Making a Cold Frame for your Garden
One of the challenges for cool climate gardeners is the short growing season. It can seem like a race to get plants to maturity and ready for harvest in time before the frosts descend once more. One way to extend the growing season is to start crops indoors, on your windowsills, early in the year. That way, you can sow certain seeds long before your last frost date and improve your chances of a viable harvest. But plants grown inside require hardening off before planting out in your garden. Making a cold frame for your garden could be the perfect solution.
Why Create a Cold Frame?
There are a number of reasons for the necessity of hardening off seedlings before planting them outside in your garden. For one thing, they are unused to the wider range of temperatures that will be experienced outside. They will also be unused to the buffeting of breezes and to strong sunlight. These factors will also mean that, when moved outside, your plants will experience greater rates of evaporation and could struggle to cope with the greater variation in water supply.
It is a good idea to gradually acclimatise your plants to outdoors conditions over a week or two. A cold frame makes this process easier because it is possible to open it up in stages over this period until your plants are ready to be placed in their final growing positions.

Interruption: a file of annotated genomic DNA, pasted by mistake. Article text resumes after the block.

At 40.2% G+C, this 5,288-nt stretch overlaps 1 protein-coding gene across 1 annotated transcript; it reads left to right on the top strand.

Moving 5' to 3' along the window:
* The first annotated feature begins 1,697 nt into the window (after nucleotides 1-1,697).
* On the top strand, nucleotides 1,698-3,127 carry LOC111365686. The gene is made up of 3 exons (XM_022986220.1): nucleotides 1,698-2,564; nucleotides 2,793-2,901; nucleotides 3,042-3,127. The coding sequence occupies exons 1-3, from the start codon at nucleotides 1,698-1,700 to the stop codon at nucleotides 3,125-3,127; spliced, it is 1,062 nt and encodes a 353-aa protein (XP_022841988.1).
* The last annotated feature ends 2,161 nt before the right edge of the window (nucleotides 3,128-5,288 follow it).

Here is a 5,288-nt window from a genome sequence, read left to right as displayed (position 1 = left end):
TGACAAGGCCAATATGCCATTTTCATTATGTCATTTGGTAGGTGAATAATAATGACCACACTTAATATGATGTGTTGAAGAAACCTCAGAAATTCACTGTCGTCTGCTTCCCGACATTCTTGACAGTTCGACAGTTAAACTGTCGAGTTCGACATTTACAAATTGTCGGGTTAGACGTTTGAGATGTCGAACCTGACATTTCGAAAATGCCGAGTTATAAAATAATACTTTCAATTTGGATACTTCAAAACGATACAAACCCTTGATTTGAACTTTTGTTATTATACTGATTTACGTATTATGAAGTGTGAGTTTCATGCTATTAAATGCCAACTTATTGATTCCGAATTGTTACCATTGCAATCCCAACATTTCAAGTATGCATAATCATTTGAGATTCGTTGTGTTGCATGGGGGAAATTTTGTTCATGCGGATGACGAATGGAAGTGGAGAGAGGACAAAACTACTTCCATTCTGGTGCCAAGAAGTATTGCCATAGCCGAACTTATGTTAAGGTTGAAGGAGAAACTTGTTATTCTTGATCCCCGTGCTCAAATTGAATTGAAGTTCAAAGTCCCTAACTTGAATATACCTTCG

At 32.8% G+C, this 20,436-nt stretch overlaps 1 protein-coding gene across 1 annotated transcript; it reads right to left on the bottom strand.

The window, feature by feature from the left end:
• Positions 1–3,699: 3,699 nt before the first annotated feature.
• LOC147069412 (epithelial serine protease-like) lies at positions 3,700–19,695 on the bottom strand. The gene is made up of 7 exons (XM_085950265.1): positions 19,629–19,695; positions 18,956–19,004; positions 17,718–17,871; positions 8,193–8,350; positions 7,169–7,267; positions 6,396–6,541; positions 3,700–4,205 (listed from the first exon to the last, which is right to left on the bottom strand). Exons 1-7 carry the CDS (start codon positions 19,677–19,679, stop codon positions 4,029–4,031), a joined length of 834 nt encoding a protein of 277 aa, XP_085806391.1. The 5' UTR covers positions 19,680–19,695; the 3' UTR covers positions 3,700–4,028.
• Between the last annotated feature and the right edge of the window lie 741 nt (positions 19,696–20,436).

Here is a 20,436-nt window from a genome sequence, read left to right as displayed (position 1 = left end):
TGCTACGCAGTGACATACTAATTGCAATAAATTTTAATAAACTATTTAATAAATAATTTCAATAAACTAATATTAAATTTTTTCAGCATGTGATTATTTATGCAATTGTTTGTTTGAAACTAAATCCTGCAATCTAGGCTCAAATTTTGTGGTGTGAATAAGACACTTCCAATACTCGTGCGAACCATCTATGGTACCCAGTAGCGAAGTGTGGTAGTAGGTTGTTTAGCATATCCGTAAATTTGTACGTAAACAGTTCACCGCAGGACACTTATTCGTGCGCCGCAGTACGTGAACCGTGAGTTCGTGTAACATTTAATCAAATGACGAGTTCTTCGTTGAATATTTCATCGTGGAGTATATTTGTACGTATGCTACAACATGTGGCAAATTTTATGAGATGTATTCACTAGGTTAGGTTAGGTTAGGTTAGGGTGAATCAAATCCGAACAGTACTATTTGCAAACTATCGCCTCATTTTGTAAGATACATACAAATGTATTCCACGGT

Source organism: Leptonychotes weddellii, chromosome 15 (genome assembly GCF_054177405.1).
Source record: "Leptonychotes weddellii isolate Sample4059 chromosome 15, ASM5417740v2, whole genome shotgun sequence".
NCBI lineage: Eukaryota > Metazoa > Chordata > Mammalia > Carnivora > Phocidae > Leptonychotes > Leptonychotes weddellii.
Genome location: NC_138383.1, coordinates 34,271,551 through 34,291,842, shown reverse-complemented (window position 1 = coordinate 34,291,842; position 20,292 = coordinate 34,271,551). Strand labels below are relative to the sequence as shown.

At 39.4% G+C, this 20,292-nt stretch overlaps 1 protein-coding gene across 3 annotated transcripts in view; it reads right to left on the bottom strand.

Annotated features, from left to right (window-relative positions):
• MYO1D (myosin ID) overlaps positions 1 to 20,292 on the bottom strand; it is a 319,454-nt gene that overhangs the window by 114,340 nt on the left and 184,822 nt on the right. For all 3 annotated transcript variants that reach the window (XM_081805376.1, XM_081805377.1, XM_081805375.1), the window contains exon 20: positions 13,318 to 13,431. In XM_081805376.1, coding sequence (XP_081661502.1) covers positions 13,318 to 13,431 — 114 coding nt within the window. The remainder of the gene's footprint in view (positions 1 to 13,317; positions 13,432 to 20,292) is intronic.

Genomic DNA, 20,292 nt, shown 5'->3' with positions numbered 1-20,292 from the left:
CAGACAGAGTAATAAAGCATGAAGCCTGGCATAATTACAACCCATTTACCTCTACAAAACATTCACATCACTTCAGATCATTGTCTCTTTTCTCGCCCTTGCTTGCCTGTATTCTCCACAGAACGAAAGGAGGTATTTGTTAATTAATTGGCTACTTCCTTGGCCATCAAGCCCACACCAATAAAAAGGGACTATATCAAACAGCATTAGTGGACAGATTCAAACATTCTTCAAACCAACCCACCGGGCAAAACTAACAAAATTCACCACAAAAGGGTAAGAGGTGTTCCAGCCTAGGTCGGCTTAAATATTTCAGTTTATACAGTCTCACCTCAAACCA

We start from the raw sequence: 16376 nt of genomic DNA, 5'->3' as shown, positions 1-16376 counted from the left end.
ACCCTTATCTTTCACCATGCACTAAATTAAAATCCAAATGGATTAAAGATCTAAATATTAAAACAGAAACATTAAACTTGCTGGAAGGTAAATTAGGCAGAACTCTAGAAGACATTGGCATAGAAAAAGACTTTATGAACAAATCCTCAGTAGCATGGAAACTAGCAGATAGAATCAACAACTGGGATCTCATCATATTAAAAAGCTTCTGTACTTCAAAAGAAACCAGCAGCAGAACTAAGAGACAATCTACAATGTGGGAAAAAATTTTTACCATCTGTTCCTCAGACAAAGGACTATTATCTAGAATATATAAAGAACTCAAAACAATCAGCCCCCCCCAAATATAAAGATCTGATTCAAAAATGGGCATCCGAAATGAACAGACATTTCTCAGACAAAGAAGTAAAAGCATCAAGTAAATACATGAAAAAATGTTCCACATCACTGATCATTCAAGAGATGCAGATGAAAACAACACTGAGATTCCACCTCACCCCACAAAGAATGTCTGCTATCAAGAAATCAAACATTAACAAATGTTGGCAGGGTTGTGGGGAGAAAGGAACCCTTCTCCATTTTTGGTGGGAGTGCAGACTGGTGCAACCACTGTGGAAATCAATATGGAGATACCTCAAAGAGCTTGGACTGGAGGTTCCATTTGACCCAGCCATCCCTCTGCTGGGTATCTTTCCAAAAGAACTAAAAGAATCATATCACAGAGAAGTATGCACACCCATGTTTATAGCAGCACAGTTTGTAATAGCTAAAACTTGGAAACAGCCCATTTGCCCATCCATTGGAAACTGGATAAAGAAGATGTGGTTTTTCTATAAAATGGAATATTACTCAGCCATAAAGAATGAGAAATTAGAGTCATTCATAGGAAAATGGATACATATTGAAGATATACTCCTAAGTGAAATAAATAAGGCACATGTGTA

Materials for a Cold Frame
If is relatively cheap and easy to make your own DIY cold frame at home. You can often do so using scrap materials that may be lying around, or which can often be found online or at a local reclamation yard.
The first stage in constructing a cold frame is to find/buy a piece of glazing to make the lid of your cold frame. This lid will be raised or lowered to expose plants to the breeze while still giving them a little bit of protection. An old window is ideal. The size of this old window will determine the eventual size of your cold frame.
The cold frame will be rectangular in shape, but remember, it should slope down towards the front, ideally facing south, certainly in full sun. Measure your new lid and determine the size of the rectangular base that you will have to make. There are a number of ways to make the base from materials you may have easy access to. Bricks, stones or even logs from your garden can make a very sturdy cold frame but the easiest and cheapest option is probably to construct a simple frame from reclaimed timber.
Constructing a Cold Frame
Wood is relatively easy to work with and you will need only rudimentary woodworking skills. You will need some wood (e.g. old stud timber) for the framing and some planks to make the sides of your cold frame. You can choose to nail or screw. You will also need some hinges and a stick that will hold up the lid at a couple of different heights when you want it open. Decide on your exact design before you begin.